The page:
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A Childhood Love for Plants Becomes a Career in Wetland Science

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On September 12, 2015, in Lafayette, Louisiana, Beth Middleton, a botanist and research ecologist for the U.S. Geological Survey (USGS), stood in the bright spotlight on a darkened stage to share her experiences as a wetland biologist and her observations of climate change.

Invited by the TEDxVermilionStreet coordinators, she emphasized to the audience that there are ways to decrease climate change impacts both on an ecological and a personal level (see “Conservation Oblivion | Beth Middleton | TEDxVermilionStreet”).

“This is daunting,” Middleton said to the TEDx audience. “But humans are good complex problem solvers.”

Beth Middleton in China
Above: Beth Middleton in China. [larger version]

Public speaking is one of Middleton’s fortes. After teaching at the University of Southern Illinois for 12 years, she grew to be comfortable standing in front of an audience. But after years of scientific presentations and her current role as a member of the faculty of the University of Louisiana at Lafayette, the TEDx format was a bit different.

“The scientist in me wants to say, ‘This is about climate change, not me,’ but the TED format wants you to say, ‘This is about me and why I think climate change is important,’” said Middleton. “The [audience] may not care about climate change, so I told them why I care about it. People attend these talks to be inspired, and they want to trust you, the speaker. They don’t want to know why you think what you do, but instead, just that you think it’s important.”

Another thing that Middleton thinks is important, according to her TEDx talk, is the connection people have to the natural world.

“At some point everyone has a flower they love, or a nature spot they love, some tie to the land, but then they left it there in the past,” she said.

Growing up on a farm in Wisconsin, immersed in nature, Middleton grew to love the grasses, flowers, and trees that surrounded her home. Her mother gardened; in fact, most of their family’s food came from the garden. But even still, her parents didn’t quite understand the fascination with plants, according to Middleton.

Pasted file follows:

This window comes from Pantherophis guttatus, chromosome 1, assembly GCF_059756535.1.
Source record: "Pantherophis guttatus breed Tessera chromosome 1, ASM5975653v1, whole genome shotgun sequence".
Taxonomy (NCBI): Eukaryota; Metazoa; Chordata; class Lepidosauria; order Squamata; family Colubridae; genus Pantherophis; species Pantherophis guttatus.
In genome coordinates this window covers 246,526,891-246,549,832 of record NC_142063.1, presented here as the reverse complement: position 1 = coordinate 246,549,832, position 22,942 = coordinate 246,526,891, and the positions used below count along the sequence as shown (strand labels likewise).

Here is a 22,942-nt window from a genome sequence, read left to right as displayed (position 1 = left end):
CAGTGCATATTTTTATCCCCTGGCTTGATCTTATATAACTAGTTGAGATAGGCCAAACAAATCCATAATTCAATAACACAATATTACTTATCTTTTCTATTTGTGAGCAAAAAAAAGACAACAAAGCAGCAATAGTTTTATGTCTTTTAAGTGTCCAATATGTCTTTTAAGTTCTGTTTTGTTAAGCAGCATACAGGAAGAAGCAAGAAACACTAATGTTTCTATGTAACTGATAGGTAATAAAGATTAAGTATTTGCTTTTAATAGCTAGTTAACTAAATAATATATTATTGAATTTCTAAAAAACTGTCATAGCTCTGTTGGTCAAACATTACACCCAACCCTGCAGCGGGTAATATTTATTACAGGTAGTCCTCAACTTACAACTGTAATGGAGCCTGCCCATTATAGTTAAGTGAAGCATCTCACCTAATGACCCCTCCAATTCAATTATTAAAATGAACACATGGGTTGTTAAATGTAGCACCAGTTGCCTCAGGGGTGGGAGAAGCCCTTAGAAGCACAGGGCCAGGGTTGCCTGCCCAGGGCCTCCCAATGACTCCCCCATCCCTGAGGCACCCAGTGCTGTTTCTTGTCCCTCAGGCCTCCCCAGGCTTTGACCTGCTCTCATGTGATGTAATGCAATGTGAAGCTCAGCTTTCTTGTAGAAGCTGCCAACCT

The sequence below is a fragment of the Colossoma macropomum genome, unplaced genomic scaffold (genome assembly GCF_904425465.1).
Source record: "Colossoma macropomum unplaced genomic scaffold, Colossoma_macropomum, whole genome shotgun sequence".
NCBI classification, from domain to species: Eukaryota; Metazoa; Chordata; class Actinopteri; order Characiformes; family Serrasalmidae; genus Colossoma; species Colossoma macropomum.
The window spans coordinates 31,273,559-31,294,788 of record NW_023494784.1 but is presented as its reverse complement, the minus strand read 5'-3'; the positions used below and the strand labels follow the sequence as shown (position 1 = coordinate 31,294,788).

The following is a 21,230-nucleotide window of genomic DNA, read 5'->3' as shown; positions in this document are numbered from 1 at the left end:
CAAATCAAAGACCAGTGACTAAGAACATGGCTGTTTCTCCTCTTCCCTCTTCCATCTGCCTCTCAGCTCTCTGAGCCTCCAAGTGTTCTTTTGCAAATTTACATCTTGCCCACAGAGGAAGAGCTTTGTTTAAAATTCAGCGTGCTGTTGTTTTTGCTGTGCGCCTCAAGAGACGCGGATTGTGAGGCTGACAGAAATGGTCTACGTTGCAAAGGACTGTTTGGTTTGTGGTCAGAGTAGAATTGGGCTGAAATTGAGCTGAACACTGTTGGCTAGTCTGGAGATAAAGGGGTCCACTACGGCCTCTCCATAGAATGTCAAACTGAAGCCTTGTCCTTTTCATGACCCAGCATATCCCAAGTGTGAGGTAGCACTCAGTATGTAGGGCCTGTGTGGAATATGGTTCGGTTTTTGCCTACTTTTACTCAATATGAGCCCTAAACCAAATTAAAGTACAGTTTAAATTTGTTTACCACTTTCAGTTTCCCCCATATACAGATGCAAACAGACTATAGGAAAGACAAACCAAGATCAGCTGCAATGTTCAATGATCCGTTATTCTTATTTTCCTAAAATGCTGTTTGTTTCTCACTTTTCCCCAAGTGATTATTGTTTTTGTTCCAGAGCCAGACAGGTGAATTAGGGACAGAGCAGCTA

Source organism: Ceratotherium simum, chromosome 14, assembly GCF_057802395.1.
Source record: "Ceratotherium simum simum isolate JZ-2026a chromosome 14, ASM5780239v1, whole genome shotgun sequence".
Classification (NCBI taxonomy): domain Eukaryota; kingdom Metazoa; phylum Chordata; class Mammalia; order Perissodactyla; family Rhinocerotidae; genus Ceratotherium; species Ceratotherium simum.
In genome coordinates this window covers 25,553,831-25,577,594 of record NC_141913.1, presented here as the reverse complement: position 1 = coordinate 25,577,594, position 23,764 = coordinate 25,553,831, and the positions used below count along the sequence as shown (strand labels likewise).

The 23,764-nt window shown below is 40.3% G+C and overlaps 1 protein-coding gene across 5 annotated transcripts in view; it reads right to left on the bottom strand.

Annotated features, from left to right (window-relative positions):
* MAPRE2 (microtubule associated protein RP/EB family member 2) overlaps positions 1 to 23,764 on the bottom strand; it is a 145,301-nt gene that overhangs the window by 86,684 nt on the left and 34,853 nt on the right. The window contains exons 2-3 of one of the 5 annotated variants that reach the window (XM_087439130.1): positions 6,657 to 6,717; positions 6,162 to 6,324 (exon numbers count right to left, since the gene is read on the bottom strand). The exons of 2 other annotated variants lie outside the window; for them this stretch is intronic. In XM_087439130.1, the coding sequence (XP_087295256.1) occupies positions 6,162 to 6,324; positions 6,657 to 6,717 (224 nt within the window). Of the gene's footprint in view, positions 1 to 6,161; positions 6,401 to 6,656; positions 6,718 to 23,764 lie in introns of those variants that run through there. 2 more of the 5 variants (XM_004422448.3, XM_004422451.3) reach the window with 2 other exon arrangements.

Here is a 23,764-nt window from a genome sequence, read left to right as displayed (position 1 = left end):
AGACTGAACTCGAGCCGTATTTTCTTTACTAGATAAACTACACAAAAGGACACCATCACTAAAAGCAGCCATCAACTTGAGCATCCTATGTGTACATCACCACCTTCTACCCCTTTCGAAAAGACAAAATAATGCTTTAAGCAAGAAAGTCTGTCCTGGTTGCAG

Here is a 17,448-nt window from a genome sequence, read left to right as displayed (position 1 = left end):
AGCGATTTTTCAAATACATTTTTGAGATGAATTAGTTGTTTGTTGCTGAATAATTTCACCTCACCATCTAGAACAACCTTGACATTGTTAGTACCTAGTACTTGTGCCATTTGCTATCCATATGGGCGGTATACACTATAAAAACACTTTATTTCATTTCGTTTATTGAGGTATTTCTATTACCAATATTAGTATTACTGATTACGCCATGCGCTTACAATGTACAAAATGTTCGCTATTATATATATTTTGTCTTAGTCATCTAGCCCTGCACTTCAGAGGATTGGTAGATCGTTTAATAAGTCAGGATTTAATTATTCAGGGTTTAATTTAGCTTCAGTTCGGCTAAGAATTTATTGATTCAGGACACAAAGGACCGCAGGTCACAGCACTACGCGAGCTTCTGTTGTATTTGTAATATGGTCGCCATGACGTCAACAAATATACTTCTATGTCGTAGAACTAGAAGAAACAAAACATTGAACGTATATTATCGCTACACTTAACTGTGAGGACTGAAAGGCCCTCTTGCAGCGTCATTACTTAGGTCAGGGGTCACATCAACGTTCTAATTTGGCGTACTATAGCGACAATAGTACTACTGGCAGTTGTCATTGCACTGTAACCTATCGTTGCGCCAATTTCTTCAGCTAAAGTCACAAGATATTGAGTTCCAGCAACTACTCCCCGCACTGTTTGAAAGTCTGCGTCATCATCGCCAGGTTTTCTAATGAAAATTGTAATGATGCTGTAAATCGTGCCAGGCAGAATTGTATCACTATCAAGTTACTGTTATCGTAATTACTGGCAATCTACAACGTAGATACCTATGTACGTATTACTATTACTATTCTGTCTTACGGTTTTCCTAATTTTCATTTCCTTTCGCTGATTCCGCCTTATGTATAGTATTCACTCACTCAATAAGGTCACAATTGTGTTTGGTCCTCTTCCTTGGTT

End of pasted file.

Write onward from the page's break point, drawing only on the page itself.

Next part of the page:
“They just let me be,” she said.

As she grew up, her love for plants flourished.

“In junior high, I came to the conclusion that I wanted to be a botanist, and I don’t think anyone realized up until that point that you could make a living studying plants,” said Middleton. “But it’s the only thing I ever considered doing.”

Years later, Middleton continues her plant fascination by researching climate change and its effects on swamps, including baldcypress swamps, monsoonal wetlands, mangrove swamps, northern peatlands, prairie fens, and floodplain wetlands. With the USGS she was able to develop a research network in baldcypress swamps—the North American Baldcypress Swamp Network—that invites other researchers to work in these study sites to examine the long-term function of and climate change effects on some of the most pristine swamps in the southeastern United States.

Middleton’s work also delves into the effects of hurricanes on coastal wetlands, flood pulsing in restoration sites, and biodiversity loss in fens around the world. She is interested in hydrology and water changes and projecting these changes into the future. Her work has spanned from India where she conducted both her PhD dissertation and USGS research (see “Responses to water depth and clipping of twenty-three plant species in an Indian monsoonal wetland”), to China where she was awarded a visiting professorship (see “Restoration Potential of Sedge Meadows in Hand-Cultivated Soybean Fields in Northeastern China”), and throughout the United States (see “Use of sediment amendments to rehabilitate sinking coastal swamp forests in Louisiana”).

“But no matter what I study, climate change always becomes part of the discussion,” said Middleton.

Recently, Middleton was tawarded a Sigma Xi Distinguished Lectureship from July 1, 2016, to June 30, 2018, for which she will present up to five lectures a year to university audiences around the world.

For more information on Middleton’s research, visit https://profile.usgs.gov/middletonb.

Related Sound Waves Stories
Climate Past, Climate Future: A Story of Aquatic Plants
August 2009
USGS Wetland Ecologist Named Fulbright Senior Specialist
March 2006

Related Websites
Conservation Oblivion | Beth Middleton | TEDxVermilionStreet
Responses to water depth and clipping of twenty-three plant species in an Indian monsoonal wetland
Aquatic Botany
Restoration Potential of Sedge Meadows in Hand-Cultivated Soybean Fields in Northeastern China
Restoration Ecology
Use of sediment amendments to rehabilitate sinking coastal swamp forests in Louisiana
Ecological Engineering
Beth Middleton

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in this issue:

Mystery Solved: Seafloor Mapping Reveals Cause of 1964 Alaskan Tsunami

Local Research with Global Effects: Coastal Scientists Study El Niño in California

Second Phase of Photo and Video Portal Completed

"Atlantic Canyons" Interagency Study Team Receives Excellence Award

USGS Scientist Takes Intl. Atomic Energy Agency Post in Monaco

A Childhood Love for Plants Becomes a Career in Wetland Science

New Map Series Shows Geology of the Seabed off Boston, Massachusetts

Feb. / Mar. Publications

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